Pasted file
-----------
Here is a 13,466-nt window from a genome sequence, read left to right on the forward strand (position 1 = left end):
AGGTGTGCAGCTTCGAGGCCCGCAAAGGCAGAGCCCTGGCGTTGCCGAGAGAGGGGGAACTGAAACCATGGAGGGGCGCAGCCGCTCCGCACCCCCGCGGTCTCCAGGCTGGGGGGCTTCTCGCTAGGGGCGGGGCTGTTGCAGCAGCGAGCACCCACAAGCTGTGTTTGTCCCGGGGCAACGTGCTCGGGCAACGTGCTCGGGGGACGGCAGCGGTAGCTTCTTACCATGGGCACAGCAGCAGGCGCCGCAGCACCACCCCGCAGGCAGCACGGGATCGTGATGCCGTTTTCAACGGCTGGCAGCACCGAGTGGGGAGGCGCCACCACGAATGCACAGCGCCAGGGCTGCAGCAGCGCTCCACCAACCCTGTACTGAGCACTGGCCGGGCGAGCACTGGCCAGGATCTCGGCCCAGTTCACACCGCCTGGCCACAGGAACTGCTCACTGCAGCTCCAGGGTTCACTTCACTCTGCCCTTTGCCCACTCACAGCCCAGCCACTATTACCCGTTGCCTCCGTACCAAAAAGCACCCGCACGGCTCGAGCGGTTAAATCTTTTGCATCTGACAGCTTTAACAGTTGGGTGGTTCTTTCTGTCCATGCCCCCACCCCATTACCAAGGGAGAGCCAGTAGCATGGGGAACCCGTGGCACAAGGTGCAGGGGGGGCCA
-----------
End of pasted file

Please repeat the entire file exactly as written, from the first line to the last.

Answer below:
Here is a 13,466-nt window from a genome sequence, read left to right on the forward strand (position 1 = left end):
AGGTGTGCAGCTTCGAGGCCCGCAAAGGCAGAGCCCTGGCGTTGCCGAGAGAGGGGGAACTGAAACCATGGAGGGGCGCAGCCGCTCCGCACCCCCGCGGTCTCCAGGCTGGGGGGCTTCTCGCTAGGGGCGGGGCTGTTGCAGCAGCGAGCACCCACAAGCTGTGTTTGTCCCGGGGCAACGTGCTCGGGCAACGTGCTCGGGGGACGGCAGCGGTAGCTTCTTACCATGGGCACAGCAGCAGGCGCCGCAGCACCACCCCGCAGGCAGCACGGGATCGTGATGCCGTTTTCAACGGCTGGCAGCACCGAGTGGGGAGGCGCCACCACGAATGCACAGCGCCAGGGCTGCAGCAGCGCTCCACCAACCCTGTACTGAGCACTGGCCGGGCGAGCACTGGCCAGGATCTCGGCCCAGTTCACACCGCCTGGCCACAGGAACTGCTCACTGCAGCTCCAGGGTTCACTTCACTCTGCCCTTTGCCCACTCACAGCCCAGCCACTATTACCCGTTGCCTCCGTACCAAAAAGCACCCGCACGGCTCGAGCGGTTAAATCTTTTGCATCTGACAGCTTTAACAGTTGGGTGGTTCTTTCTGTCCATGCCCCCACCCCATTACCAAGGGAGAGCCAGTAGCATGGGGAACCCGTGGCACAAGGTGCAGGGGGGGCCA